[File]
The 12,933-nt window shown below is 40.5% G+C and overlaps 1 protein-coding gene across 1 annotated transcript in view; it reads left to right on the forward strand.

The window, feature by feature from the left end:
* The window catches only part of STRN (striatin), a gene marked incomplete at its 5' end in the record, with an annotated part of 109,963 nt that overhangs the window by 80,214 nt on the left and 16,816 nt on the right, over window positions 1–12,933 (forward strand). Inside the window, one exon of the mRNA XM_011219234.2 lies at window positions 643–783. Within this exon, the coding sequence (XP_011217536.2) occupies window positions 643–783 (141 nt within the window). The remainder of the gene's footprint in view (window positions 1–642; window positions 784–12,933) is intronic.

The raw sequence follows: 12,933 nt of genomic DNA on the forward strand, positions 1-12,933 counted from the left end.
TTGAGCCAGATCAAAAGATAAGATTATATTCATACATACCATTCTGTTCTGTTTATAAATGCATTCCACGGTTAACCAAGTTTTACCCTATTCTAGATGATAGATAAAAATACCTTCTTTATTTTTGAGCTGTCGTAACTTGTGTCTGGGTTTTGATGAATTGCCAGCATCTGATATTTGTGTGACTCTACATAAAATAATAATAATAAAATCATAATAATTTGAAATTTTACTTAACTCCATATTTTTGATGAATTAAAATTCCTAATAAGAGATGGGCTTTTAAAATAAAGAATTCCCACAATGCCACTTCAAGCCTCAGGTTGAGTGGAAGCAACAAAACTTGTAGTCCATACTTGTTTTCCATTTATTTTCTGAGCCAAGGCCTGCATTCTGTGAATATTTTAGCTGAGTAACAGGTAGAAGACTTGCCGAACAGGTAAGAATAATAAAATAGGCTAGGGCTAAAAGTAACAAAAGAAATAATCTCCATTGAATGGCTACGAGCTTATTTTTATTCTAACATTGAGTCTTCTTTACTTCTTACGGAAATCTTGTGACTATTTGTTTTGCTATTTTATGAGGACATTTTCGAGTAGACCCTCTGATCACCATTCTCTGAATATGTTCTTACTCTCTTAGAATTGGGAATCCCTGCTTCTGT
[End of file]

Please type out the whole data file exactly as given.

The 12,933-nt window shown below is 40.5% G+C and overlaps 1 protein-coding gene across 1 annotated transcript in view; it reads left to right on the forward strand.

The window, feature by feature from the left end:
* The window catches only part of STRN (striatin), a gene marked incomplete at its 5' end in the record, with an annotated part of 109,963 nt that overhangs the window by 80,214 nt on the left and 16,816 nt on the right, over window positions 1–12,933 (forward strand). Inside the window, one exon of the mRNA XM_011219234.2 lies at window positions 643–783. Within this exon, the coding sequence (XP_011217536.2) occupies window positions 643–783 (141 nt within the window). The remainder of the gene's footprint in view (window positions 1–642; window positions 784–12,933) is intronic.

The raw sequence follows: 12,933 nt of genomic DNA on the forward strand, positions 1-12,933 counted from the left end.
TTGAGCCAGATCAAAAGATAAGATTATATTCATACATACCATTCTGTTCTGTTTATAAATGCATTCCACGGTTAACCAAGTTTTACCCTATTCTAGATGATAGATAAAAATACCTTCTTTATTTTTGAGCTGTCGTAACTTGTGTCTGGGTTTTGATGAATTGCCAGCATCTGATATTTGTGTGACTCTACATAAAATAATAATAATAAAATCATAATAATTTGAAATTTTACTTAACTCCATATTTTTGATGAATTAAAATTCCTAATAAGAGATGGGCTTTTAAAATAAAGAATTCCCACAATGCCACTTCAAGCCTCAGGTTGAGTGGAAGCAACAAAACTTGTAGTCCATACTTGTTTTCCATTTATTTTCTGAGCCAAGGCCTGCATTCTGTGAATATTTTAGCTGAGTAACAGGTAGAAGACTTGCCGAACAGGTAAGAATAATAAAATAGGCTAGGGCTAAAAGTAACAAAAGAAATAATCTCCATTGAATGGCTACGAGCTTATTTTTATTCTAACATTGAGTCTTCTTTACTTCTTACGGAAATCTTGTGACTATTTGTTTTGCTATTTTATGAGGACATTTTCGAGTAGACCCTCTGATCACCATTCTCTGAATATGTTCTTACTCTCTTAGAATTGGGAATCCCTGCTTCTGT